Green building (also known as green construction or sustainable building) refers to both a structure and the using of processes that are environmentally responsible and resource-efficient throughout a building’s life-cycle: from siting to design, construction, operation, maintenance, renovation, and demolition. In other words, green building design involves finding the balance between homebuilding and the sustainable environment. This requires close cooperation of the design team, the architects, the engineers, and the client at all project stages. The Green Building practice expands and complements the classical building design concerns of economy, utility, durability, and comfort.
Leadership in Energy and Environmental Design (LEED) is a set of rating systems for the design, construction, operation, and maintenance of green buildings which was Developed by the U.S. Green Building Council.
Although new technologies are constantly being developed to complement current practices in creating greener structures, the common objective is that green buildings are designed to reduce the overall impact of the built environment on human health and the natural environment by:
- Efficiently using energy, water, and other resources
- Protecting occupant health and improving employee productivity
- Reducing waste, pollution and environmental degradation
Reducing environmental impact
Green building practices aim to reduce the environmental impact of building. The first rule[according to whom?] is that the greenest building is the building that doesn’t get built. Since construction almost always degrades a building site, not building at all is preferable to green building, in terms of reducing environmental impact. The second rule is that every building should be as small as possible. The third rule is not to contribute to sprawl, even if the most energy-efficient, environmentally sound methods are used in design and construction.
Buildings account for a large amount of land. According to the National Resources Inventory, approximately 107 million acres (430,000 km2) of land in the United States are developed. The International Energy Agency released a publication that estimated that existing buildings are responsible for more than 40% of the world’s total primary energy consumption and for 24% of global carbon dioxide emissions.
Goals of green building
The concept of sustainable development can be traced to the energy (especially fossil oil) crisis and environmental pollution concerns of the 1960s and 1970s. The Rachel Carson book, “Silent Spring”, published in 1962, is considered to be one of the first initial efforts to describe sustainable development as related to green building. The green building movement in the U.S. originated from the need and desire for more energy efficient and environmentally friendly construction practices. There are a number of motives for building green, including environmental, economic, and social benefits. However, modern sustainability initiatives call for an integrated and synergistic design to both new construction and in the retrofitting of existing structures. Also known as sustainable design, this approach integrates the building life-cycle with each green practice employed with a design-purpose to create a synergy among the practices used.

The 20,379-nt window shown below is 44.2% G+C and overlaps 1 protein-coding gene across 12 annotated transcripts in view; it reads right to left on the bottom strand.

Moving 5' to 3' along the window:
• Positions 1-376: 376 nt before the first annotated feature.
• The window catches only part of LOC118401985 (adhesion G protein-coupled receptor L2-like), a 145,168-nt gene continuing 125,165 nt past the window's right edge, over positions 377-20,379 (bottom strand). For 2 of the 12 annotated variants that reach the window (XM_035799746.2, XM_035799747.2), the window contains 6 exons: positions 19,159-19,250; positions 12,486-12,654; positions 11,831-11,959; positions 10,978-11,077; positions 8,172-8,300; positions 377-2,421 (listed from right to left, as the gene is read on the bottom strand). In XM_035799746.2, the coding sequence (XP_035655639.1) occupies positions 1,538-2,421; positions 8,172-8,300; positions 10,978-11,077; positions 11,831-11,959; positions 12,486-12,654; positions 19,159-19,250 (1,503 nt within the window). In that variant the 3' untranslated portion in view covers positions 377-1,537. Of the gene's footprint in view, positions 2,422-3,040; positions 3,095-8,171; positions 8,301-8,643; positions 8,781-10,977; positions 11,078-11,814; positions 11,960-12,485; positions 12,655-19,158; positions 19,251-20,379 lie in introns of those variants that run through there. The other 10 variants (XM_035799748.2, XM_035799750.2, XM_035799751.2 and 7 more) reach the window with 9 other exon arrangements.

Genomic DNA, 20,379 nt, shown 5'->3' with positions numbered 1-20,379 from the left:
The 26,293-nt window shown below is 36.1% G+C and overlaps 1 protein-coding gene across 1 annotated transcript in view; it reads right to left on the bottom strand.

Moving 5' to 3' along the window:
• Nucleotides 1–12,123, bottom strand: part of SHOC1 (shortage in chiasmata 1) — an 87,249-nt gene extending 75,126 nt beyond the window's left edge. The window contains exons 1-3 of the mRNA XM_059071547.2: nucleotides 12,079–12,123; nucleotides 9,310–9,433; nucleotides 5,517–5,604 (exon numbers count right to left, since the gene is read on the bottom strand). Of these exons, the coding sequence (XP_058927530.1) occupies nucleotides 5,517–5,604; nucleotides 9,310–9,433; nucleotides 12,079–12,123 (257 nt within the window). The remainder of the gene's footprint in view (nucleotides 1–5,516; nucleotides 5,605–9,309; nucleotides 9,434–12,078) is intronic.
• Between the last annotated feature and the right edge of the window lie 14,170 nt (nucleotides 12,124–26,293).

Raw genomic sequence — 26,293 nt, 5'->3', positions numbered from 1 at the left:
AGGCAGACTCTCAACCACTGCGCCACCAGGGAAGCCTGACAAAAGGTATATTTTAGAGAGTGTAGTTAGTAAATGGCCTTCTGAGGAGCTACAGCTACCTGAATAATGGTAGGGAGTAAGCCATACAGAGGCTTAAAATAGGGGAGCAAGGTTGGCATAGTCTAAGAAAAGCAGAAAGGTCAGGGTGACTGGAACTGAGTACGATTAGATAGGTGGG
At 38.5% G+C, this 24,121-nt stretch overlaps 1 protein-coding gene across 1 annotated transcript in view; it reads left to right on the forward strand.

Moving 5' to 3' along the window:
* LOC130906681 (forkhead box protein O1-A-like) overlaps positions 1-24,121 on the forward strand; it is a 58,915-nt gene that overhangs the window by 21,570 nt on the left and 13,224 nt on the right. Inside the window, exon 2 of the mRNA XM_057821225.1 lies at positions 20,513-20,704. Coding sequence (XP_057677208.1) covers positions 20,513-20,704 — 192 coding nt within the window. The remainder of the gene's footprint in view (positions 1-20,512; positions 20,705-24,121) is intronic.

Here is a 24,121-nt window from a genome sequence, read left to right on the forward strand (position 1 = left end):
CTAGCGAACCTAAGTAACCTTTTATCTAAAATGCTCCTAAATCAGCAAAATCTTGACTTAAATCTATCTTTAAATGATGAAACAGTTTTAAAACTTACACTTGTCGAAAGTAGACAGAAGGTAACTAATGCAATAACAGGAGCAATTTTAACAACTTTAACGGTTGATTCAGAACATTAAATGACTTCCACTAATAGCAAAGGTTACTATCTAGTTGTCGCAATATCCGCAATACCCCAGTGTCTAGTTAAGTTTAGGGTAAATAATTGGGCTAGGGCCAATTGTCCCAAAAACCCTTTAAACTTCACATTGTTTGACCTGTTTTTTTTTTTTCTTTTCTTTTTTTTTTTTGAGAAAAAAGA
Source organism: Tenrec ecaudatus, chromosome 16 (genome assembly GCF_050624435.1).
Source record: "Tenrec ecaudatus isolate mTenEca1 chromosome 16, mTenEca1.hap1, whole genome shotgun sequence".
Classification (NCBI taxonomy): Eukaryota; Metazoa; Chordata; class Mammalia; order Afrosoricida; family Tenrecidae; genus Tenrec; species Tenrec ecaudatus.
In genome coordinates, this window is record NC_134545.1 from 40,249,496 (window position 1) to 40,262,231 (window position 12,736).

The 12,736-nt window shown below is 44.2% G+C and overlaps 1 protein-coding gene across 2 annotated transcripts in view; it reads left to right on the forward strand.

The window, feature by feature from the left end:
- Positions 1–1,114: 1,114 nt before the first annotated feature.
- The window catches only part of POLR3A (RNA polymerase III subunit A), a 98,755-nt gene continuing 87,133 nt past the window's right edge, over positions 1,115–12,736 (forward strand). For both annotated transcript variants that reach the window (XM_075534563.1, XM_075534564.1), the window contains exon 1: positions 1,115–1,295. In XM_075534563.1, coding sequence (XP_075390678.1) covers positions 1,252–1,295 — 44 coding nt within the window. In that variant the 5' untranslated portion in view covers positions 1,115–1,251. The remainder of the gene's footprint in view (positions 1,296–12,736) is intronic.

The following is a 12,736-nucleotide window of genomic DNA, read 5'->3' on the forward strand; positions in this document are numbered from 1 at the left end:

Green building brings together a vast array of practices, techniques, and skills to reduce and ultimately eliminate the impacts of buildings on the environment and human health. It often emphasizes taking advantage of renewable resources, e.g., using sunlight through passive solar, active solar, and photovoltaic equipment, and using plants and trees through green roofs, rain gardens, and reduction of rainwater run-off. Many other techniques are used, such as using low-impact building materials or using packed gravel or permeable concrete instead of conventional concrete or asphalt to enhance replenishment of ground water.
While the practices or technologies employed in green building are constantly evolving and may differ from region to region, fundamental principles persist from which the method is derived: siting and structure design efficiency, energy efficiency, water efficiency, materials efficiency, indoor environmental quality enhancement, operations and maintenance optimization and waste and toxics reduction. The essence of green building is an optimization of one or more of these principles. Also, with the proper synergistic design, individual green building technologies may work together to produce a greater cumulative effect.
On the aesthetic side of green architecture or sustainable design is the philosophy of designing a building that is in harmony with the natural features and resources surrounding the site. There are several key steps in designing sustainable buildings: specify ‘green’ building materials from local sources, reduce loads, optimize systems, and generate on-site renewable energy.
Life cycle assessment
A life cycle assessment (LCA) can help avoid a narrow outlook on environmental, social and economic concerns by assessing a full range of impacts associated with all cradle-to-grave stages of a process: from extraction of raw materials through materials processing, manufacture, distribution, use, repair and maintenance, and disposal or recycling. Impacts taken into account include (among others) embodied energy, global warming potential, resource use, air pollution, water pollution, and waste.
In terms of green building, the last few years have seen a shift away from a prescriptive approach, which assumes that certain prescribed practices are better for the environment, toward the scientific evaluation of actual performance through LCA.